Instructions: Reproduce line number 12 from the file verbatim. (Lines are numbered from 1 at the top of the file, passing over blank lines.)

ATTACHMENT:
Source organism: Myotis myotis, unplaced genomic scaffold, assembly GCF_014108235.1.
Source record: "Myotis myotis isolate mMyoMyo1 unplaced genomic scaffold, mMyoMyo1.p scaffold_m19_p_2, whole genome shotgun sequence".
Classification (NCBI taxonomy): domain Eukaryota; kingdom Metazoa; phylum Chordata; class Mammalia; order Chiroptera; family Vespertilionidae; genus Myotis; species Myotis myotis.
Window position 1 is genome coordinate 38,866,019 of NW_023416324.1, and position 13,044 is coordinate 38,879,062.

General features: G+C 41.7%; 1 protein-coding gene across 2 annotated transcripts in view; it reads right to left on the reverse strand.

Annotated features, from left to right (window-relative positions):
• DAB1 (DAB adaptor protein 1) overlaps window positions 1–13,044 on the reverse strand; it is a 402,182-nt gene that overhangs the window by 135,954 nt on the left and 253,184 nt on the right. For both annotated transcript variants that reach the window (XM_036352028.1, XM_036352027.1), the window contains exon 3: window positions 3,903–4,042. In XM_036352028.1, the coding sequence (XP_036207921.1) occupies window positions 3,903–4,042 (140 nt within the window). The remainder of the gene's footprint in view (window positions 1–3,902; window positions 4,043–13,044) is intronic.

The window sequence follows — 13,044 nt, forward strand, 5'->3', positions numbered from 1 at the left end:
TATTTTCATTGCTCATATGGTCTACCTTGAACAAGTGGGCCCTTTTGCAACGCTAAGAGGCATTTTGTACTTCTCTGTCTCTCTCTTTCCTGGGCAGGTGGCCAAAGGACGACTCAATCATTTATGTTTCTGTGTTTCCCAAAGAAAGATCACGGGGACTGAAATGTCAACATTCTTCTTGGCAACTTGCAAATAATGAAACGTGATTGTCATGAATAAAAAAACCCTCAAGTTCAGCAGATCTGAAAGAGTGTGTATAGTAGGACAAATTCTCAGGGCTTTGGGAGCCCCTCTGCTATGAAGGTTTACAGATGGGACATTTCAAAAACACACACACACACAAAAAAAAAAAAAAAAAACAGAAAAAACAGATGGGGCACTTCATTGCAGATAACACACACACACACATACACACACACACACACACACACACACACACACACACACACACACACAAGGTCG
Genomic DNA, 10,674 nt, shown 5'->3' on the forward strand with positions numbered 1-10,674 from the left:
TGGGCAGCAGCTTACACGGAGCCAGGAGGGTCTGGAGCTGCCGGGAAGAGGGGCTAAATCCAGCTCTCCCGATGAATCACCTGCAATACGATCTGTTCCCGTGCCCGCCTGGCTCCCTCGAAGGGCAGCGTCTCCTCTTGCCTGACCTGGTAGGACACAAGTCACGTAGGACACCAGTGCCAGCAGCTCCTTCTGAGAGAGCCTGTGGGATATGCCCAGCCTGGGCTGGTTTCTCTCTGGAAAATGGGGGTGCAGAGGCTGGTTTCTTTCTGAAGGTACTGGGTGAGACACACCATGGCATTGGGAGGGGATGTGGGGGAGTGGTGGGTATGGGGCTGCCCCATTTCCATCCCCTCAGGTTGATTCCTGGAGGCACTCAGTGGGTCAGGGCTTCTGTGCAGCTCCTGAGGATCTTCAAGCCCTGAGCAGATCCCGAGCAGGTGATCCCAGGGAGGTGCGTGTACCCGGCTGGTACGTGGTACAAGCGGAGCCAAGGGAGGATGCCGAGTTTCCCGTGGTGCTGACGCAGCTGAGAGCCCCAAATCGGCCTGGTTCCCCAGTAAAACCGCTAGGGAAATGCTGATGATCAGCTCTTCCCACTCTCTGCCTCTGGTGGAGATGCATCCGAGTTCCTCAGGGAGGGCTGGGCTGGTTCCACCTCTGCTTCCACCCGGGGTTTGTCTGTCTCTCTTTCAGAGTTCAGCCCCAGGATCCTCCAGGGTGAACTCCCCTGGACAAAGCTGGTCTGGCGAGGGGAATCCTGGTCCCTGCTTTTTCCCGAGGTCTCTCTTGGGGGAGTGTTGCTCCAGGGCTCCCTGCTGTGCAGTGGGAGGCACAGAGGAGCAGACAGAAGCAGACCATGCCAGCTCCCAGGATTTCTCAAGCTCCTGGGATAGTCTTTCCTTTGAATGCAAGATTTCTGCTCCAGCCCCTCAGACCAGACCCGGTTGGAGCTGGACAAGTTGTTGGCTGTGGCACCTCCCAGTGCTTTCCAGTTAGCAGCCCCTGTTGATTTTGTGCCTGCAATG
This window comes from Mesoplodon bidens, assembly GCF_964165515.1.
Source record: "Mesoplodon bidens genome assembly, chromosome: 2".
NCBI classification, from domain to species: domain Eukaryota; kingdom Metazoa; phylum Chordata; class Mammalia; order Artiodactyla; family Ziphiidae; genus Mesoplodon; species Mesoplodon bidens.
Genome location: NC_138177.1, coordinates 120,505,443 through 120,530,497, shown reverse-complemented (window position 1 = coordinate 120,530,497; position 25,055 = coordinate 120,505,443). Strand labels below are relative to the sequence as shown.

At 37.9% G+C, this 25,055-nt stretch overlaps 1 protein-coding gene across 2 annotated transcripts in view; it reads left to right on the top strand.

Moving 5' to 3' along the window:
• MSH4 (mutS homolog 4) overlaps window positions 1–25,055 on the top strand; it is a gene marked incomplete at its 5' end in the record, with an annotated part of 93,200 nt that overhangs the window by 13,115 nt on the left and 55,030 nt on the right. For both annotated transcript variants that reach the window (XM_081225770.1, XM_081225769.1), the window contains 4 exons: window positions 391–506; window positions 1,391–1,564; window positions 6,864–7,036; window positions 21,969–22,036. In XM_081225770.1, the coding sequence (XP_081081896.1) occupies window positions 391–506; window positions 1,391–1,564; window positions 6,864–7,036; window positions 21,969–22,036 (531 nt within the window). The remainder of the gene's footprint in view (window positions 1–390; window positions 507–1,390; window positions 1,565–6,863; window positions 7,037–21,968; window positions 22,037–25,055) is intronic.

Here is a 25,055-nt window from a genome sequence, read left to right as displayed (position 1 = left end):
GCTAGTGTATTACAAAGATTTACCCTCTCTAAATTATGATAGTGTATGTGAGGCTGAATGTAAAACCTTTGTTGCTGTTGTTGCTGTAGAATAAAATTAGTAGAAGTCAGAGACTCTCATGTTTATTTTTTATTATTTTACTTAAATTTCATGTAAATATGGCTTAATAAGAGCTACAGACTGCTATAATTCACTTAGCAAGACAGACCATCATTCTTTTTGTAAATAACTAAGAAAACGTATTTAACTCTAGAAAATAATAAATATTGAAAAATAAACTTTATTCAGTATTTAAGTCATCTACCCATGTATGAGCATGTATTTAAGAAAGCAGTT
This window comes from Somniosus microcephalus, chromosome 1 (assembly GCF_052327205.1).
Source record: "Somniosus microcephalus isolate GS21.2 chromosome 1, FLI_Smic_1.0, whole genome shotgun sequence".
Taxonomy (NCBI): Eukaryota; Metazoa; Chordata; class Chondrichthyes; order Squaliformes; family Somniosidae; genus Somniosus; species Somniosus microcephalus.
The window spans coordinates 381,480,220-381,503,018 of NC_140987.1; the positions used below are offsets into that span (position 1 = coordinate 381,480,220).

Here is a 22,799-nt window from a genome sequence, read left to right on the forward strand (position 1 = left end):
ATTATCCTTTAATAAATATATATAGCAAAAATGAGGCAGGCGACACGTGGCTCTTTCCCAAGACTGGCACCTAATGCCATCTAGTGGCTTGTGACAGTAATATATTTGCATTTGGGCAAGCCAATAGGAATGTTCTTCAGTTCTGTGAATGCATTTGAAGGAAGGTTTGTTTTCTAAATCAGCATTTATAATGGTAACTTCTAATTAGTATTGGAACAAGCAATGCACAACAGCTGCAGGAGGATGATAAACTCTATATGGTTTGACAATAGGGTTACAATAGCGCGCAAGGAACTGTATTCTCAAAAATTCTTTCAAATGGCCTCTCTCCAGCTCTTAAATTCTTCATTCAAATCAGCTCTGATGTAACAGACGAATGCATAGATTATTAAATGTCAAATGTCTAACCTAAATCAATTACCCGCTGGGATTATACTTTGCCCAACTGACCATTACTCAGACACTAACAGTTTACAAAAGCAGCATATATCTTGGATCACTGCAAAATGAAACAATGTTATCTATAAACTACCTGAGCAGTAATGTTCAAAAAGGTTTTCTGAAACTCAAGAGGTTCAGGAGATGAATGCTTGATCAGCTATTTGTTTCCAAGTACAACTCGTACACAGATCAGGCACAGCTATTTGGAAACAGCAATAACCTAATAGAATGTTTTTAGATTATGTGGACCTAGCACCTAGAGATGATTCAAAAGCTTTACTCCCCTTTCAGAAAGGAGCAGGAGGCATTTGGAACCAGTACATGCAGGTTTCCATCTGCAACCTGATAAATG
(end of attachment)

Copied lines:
This window comes from Mesoplodon bidens, assembly GCF_964165515.1.